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Atrial fibrillation

The heart has two upper chambers and two lower chambers. The upper chambers are called atria and the lower chambers ventricles. Atrial fibrillation is a condition in which the upper chambers of the heart contract at a very high rate and in an entirely disorganised manner. Only the strongest impulses are passed down to the main lower pumping chambers (the ventricles), so the pulse, which is caused by the contraction of the left ventricle, is extremely irregular and of variable force.

Although established atrial fibrillation may sometimes appear in otherwise seemingly healthy people, research has shown that people with the condition are significantly more at risk of heart trouble and strokes than others. Fifteen per cent of all people who have had strokes have atrial fibrillation.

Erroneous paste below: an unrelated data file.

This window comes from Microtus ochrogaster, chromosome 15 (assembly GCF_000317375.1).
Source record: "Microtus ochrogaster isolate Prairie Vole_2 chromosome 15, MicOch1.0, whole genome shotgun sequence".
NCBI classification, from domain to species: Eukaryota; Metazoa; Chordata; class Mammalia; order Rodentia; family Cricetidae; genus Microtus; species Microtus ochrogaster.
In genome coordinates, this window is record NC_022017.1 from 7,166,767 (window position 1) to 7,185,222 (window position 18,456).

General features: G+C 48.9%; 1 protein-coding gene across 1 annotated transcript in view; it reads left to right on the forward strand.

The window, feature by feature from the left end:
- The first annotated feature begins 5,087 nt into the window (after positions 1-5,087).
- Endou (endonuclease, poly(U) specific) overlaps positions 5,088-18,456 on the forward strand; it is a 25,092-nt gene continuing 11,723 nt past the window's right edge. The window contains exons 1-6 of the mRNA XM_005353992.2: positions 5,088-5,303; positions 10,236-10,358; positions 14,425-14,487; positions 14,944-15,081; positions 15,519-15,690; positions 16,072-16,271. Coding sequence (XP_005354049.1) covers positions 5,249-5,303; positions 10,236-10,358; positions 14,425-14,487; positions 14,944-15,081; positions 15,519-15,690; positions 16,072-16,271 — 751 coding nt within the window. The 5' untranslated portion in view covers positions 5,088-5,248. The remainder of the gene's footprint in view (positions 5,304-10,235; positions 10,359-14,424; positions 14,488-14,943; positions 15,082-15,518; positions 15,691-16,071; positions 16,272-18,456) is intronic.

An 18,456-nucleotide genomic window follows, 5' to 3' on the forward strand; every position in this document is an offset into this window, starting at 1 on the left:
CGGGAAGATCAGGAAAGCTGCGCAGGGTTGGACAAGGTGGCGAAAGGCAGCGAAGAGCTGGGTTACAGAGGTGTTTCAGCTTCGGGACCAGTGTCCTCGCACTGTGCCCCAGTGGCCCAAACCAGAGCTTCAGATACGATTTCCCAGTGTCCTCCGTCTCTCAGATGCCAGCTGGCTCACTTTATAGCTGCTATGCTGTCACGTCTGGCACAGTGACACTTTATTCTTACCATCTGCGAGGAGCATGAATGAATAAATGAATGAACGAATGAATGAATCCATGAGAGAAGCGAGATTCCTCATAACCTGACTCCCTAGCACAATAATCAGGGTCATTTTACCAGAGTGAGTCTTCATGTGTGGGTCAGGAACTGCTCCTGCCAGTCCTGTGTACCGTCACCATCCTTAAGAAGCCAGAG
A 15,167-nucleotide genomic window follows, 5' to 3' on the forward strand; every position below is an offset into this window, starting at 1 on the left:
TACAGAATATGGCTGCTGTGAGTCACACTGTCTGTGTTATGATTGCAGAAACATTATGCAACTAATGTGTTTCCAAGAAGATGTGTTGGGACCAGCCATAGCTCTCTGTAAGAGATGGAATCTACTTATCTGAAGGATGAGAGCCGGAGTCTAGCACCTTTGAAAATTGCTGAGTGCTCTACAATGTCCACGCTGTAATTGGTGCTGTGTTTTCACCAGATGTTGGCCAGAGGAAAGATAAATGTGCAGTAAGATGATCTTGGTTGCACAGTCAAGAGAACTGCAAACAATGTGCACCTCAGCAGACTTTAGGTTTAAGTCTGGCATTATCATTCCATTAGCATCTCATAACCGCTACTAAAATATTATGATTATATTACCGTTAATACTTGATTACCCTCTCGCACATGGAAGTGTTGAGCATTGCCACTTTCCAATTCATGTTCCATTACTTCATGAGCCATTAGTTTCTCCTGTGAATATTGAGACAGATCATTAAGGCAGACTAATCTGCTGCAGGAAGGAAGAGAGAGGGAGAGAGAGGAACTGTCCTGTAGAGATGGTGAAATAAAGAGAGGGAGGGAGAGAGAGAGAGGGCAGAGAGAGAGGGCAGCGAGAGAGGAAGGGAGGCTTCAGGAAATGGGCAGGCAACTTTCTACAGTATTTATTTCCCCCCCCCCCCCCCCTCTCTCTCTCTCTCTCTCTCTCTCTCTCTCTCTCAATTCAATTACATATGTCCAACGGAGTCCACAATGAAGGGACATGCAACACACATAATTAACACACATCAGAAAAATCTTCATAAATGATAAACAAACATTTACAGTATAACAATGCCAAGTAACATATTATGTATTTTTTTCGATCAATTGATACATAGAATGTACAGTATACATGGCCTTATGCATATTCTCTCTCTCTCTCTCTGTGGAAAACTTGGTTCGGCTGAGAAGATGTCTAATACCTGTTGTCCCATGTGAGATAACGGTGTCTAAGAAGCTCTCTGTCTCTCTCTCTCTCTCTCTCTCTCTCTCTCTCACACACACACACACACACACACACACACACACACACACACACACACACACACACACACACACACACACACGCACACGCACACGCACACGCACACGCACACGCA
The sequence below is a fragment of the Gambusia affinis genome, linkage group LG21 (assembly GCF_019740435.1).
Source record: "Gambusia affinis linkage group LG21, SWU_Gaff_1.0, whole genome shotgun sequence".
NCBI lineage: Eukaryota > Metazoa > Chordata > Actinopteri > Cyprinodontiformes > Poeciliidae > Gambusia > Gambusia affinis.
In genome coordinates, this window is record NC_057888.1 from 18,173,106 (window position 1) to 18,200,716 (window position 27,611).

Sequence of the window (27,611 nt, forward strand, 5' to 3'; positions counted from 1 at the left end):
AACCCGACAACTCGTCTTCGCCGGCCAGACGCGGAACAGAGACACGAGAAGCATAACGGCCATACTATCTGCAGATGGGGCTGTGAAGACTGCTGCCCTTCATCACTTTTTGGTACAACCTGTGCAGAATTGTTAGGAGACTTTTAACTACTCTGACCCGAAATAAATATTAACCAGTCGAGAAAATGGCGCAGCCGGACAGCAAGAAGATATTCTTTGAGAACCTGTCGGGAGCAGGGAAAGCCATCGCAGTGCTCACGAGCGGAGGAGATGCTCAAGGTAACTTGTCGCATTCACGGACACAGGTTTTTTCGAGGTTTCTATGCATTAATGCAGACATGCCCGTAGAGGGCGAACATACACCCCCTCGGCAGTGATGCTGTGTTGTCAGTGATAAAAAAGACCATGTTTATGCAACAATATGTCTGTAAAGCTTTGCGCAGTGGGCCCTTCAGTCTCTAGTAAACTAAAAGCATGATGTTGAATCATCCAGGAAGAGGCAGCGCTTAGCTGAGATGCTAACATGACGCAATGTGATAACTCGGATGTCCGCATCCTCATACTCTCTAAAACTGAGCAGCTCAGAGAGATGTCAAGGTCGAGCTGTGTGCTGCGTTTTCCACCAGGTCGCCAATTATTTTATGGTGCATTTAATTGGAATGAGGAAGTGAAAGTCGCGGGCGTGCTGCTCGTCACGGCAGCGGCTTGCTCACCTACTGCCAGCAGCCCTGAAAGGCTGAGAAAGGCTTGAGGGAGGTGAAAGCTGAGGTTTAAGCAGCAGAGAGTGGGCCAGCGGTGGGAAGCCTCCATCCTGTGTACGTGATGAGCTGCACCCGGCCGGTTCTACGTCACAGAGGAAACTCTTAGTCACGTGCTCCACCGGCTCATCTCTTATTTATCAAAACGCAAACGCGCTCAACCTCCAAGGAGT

The upper and lower chambers of the heart have walls of almost pure muscle. When we talk of the heart ‘beating’, we are really referring to the sudden tightening of this muscle so that the chambers become smaller and the blood in them is squeezed out.

The control of the heartbeat starts with a small clump of muscle cells in the upper right chamber, called the sinoatrial node. This acts as the heart’s natural pacemaker by conveying electrical impulses to the atrioventricular node, which is located in between the upper and lower chambers.

This determines the rate of contraction of the lower chambers (ventricles) and the pulse rate. Atrial fibrillation occurs when the atrioventricular node receives more impulses than it can conduct and causes irregular squeezing of the ventricles.